The more you repeat your message, the more people will understand and believe it. You need to sing the same song until you’re sick of it – because your people still won’t be. Don’t rely on your internal comms team to communicate your message, don’t introduce other priorities – be visible; show your commitment to the process;

  • Mirror your intent with what’s in your diary – with what you do. People need to see you be part of the change process, not just as someone who instructs it

  • Think about what you say. One negative comment (and this can even include a raised eyebrow) can kill your people’s faith in the project

  • Answer questions; the more evasive you are, the less faith people will have in you and in the change

This is a clear leadership task and it’s vital that you set aside regular time to make this happen; don’t get distracted by the Q3 results and forget to reinforce this song as your signature tune. Repetition is key. As Kotter points out: “remarkably, smart people undercommunicate or poorly communicate all the time without recognising their error”.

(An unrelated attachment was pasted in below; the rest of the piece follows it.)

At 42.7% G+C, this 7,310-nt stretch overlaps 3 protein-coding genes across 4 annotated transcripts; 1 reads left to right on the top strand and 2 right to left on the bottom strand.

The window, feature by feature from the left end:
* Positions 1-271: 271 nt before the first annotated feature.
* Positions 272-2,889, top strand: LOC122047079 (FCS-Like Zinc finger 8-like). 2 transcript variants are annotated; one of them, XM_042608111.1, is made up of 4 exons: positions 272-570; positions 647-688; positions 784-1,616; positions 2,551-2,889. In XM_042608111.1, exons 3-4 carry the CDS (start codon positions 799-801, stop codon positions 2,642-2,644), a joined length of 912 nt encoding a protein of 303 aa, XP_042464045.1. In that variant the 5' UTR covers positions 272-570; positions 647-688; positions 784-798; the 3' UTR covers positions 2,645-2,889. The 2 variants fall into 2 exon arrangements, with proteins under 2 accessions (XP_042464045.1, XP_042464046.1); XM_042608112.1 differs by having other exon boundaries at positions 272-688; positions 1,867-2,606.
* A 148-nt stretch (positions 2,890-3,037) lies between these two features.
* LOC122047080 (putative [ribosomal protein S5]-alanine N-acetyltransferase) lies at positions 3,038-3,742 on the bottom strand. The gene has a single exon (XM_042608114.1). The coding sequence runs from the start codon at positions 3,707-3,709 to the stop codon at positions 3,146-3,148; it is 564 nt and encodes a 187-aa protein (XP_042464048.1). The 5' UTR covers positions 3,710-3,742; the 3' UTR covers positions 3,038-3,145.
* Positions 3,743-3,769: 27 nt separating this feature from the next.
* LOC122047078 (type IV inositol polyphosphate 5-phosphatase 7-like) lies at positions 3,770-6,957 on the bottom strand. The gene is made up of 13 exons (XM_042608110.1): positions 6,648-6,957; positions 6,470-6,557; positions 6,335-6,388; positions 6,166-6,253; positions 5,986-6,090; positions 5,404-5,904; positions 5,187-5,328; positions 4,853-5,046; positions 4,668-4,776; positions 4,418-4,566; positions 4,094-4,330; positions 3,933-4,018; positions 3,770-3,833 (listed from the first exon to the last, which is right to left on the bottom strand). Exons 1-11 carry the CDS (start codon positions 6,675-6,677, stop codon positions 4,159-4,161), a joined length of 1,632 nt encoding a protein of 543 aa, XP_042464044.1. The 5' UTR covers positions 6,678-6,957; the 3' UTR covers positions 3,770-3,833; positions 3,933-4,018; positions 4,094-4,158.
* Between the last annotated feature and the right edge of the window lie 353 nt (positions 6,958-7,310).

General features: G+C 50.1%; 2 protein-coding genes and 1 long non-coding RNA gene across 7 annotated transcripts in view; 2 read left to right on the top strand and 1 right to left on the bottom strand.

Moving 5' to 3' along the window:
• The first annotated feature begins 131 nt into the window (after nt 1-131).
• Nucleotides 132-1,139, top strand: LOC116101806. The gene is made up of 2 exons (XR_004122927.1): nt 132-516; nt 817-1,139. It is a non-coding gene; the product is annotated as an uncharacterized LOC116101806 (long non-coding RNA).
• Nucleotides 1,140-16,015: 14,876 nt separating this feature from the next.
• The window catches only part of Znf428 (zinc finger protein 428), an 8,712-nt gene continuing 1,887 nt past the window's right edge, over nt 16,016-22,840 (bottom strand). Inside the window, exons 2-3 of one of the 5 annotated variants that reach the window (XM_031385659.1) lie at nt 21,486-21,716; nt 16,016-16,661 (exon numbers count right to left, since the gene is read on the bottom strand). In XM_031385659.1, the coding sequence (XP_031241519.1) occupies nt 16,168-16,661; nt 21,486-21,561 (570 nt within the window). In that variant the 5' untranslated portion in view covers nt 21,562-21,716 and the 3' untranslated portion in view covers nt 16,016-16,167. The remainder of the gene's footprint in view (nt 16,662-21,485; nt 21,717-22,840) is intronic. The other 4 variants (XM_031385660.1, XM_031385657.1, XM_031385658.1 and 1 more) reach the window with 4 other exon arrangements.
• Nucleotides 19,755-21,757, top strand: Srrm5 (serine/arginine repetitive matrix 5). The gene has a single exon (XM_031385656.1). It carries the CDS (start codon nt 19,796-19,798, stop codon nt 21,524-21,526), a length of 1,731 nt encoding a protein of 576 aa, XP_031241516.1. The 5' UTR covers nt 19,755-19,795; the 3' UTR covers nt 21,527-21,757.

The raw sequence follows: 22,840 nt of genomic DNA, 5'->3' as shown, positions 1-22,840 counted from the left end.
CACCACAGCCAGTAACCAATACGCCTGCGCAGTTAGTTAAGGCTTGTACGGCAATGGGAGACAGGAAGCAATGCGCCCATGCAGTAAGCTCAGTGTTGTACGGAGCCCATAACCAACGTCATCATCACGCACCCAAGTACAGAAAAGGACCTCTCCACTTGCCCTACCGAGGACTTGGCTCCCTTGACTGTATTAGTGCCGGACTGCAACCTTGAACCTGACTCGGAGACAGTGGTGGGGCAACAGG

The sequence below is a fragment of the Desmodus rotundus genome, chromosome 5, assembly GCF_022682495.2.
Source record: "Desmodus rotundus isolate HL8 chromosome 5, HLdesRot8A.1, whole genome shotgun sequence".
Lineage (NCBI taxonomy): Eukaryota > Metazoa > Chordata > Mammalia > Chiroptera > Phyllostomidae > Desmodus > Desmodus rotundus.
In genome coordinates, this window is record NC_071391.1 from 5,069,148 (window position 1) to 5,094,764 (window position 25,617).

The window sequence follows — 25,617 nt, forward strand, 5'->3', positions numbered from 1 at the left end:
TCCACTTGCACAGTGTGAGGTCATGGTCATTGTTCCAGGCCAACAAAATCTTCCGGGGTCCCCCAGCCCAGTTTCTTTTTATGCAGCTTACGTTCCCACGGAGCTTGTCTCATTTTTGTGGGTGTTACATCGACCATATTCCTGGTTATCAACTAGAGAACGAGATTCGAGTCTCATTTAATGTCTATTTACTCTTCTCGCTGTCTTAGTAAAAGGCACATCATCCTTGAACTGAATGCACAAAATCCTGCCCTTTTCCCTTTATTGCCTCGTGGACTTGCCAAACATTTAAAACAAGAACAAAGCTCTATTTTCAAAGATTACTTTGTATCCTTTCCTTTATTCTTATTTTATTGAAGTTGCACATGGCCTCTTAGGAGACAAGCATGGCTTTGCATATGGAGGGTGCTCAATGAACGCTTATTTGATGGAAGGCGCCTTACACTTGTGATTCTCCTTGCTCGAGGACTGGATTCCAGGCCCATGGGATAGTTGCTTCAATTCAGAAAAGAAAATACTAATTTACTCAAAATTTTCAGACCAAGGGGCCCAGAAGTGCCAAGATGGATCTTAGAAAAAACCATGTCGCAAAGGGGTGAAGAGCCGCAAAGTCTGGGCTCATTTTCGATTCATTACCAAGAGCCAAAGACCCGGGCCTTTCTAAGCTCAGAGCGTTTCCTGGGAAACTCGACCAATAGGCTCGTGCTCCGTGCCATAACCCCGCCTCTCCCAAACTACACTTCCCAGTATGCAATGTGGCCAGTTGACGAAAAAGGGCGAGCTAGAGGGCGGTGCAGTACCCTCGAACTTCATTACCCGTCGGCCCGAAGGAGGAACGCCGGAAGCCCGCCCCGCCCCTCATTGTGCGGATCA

And here’s a tip for nervous singers. The best inspirational speakers use the first three of these steps every time they step up to inspire a group. Almost every great leader from Winston Churchill to Martin Luther King has followed a version of these first three steps.

And once you’ve committed to the first three, the rest will be much easier to follow and then you’ll be on the road to inspiring your people to follow you through change leadership rather than resist your change management.


Jim Lawless is a sought-after conference speaker. He has just launched the ZooBites initiative, which aims to revolutionise the world of corporate training. For more information, please visit www.zoobites.com